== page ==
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Off the Record: Let’s Talk About Mental Health

This article is written by a student writer from the Her Campus at Bristol chapter.

Almost 80% of students have reportedly had mental health problems in the past year. Is this reflective of the increasing hardships of student life? The endemic of anxiety and depression amongst the students of today needs to be addressed.

Off the Record is a mental health charity based on St. Michael’s Hill, that focuses on supporting young people. I spoke to Dr. Simon Newitt, the Chief Executive at the organisation, about OTR, mental health in general and how to deal with the pressures of student life.

(Photo Credit: Twitter @otrbristol)

Can you explain to our readers who may not be aware, what is Off the Record and what sort of work do you do?

OTR is a mental health charity that offers anyone aged 11-25 in Bristol and South Gloucestershire free, confidential, self-referral mental health support, information, and guidance. We offer all kinds of one-to-one and group based therapeutic and practical support, mental health education, youth work, social action campaigns and training.

It has recently been Mental Health Awareness week. Why do you think it’s important to start conversations about mental health, especially amongst young people? 

On a basic level, it’s important to know how to look after yourself. It’s a stressful world out there and some tough times are inevitable. We all know that we should eat five portions of fruit and veg a day and that we should exercise if we want to be physically healthy. Well, the same should be true for our mental wellbeing. It’s important to know how stress affects us, how we respond to it and what good self-care looks like. Sadly, there’s still a lot of stigmatised attitudes about mental health, which historically has meant there is very little education or openness about it, all of which make conversations the basis for good mental health and less stigma.

University can be a challenging time. Can you give any advice to students who might be struggling with their mental health?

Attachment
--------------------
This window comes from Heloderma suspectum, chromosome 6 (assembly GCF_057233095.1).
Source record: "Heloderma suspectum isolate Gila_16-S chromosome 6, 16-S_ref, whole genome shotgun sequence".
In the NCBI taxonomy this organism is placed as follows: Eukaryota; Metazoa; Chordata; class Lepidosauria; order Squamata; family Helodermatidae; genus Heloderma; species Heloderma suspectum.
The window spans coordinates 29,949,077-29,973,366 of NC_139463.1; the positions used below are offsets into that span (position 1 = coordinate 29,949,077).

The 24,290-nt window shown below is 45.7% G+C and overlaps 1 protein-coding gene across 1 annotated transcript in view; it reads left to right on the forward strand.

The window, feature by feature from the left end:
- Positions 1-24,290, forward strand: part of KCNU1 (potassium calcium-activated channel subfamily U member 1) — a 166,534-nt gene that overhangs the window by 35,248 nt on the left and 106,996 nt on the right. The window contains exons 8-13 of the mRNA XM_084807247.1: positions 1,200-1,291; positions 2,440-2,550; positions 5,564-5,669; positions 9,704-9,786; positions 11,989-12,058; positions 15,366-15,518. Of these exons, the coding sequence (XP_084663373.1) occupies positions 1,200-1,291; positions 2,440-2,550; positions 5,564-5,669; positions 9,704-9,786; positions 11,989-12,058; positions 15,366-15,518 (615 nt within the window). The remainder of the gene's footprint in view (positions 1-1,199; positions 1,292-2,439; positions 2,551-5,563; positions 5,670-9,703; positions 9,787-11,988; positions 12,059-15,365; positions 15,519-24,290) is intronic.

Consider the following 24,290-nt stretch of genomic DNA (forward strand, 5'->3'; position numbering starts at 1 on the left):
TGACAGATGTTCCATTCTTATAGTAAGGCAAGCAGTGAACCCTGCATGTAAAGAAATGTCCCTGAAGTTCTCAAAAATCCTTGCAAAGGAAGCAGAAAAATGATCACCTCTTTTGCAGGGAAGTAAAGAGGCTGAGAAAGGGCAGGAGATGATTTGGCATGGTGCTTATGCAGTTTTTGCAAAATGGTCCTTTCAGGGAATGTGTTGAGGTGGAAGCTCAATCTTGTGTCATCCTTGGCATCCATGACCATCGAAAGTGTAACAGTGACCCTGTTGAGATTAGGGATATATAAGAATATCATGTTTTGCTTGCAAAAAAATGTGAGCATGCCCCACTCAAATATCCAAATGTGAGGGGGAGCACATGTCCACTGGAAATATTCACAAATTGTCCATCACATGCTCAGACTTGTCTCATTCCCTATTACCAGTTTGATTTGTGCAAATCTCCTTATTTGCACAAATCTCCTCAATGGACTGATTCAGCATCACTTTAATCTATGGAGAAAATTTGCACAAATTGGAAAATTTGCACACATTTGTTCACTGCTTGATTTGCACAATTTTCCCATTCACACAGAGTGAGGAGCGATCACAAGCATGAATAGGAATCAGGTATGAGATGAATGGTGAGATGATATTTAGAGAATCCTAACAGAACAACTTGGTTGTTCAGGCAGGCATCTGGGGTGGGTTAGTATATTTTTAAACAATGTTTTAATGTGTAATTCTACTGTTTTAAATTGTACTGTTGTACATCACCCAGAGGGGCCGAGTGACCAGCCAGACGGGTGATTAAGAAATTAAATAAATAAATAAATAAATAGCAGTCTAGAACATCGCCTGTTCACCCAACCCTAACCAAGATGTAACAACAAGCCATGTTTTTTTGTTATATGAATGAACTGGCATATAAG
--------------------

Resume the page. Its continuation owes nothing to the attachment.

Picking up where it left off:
It’s important to recognise that university can be a difficult as well as brilliant time. For lots of us it’s the point at which we leave home, move to a new city, make a whole set of new relationships, manage our own money, figure out our futures, oh, and study! My advice would be to recognise that there can be a lot going on and to look after yourself. I’m not going to say “practice mindfulness” or “see a therapist” because to be honest, it’s about what works for you. What I would say is that in the end, you are bound to see a deterioration in your mental state if you over do it on the studying as well as the partying. It’s all about balance. 

(Photo Credit: Clipartkid)

Practice good self-care (good sleep, a healthy diet and some exercise are super-important), talk to your friends about how you feel and go see the student health service if things are feeling bad. Anyone struggling can also come to see us at no cost up to their 25th birthday. The most important thing is to do what you can to look after yourself, and if that’s not working, go and talk to someone. Despite what the media would have you believe, there is actually a lot of good support in Bristol.

Do you think that society’s expectations of gender can have a negative impact on mental health? For example the assumption that girls are “emotional” and boys should “man up”. 

Yes, I think societal expectations about constructs like age, gender, class, sexuality, race and disability are almost always at the route of mental health problems. Gender is the greatest organising principle we deploy in society – one that administers massive structural (and actual) violence on girls and women, including those identifying as transgender. But it also traps boys and men in a narrow band of expectations that are also deeply unhealthy and can be toxic for our mental health.

How do you think we can start to tackle this issue?

Recognising that mental health is a social justice issue and not just a medical one is a good start. Imagine if, instead of thinking what we need are more and more mental health services to solve these issues, we invested instead in tackling societal inequalities and discrimination in gender, race, social class, age and so on.

I’m also encouraged when I visit our LGBTQ project called Freedom. The young people there are doing a fantastic job of deconstructing gender in a way that gives me real hope future generations won’t be so shackled to these ideas. 

One thing that Off the Record want to teach people is that “everyone has mental health”. Can you explain what this means?

It means that we all have mental health so look after it! Too often we associate mental health with mental illness – and so we’re on a mission to get young people talking and learning about it in a more positive sense. That includes recognising that lots of what we experience as individuals is driven by a social and economic context that we can change; it’s not inevitable and it’s not about you being “ill”, broken or failing at life in some way. Most definitely you are not alone, and we believe that if we work and act together we can actually create a healthier society, not just a society full of individuals struggling to be mindful or remember what their counsellor or GP said.

What is the best way to get in touch with Off the Record if you’re feeling like you need mental health support?

Give us a call for free on 0808 808 9120 or email confidential@otrbristol.org.uk

You can also keep up to date with our work and find out about some of our new sessions and workshops at otrbristol.org.uk@otrbristol and facebook.com/otrbristol.


Abbie is Lifestyle Editor for HC Bristol, currently studying English at the University of Bristol.
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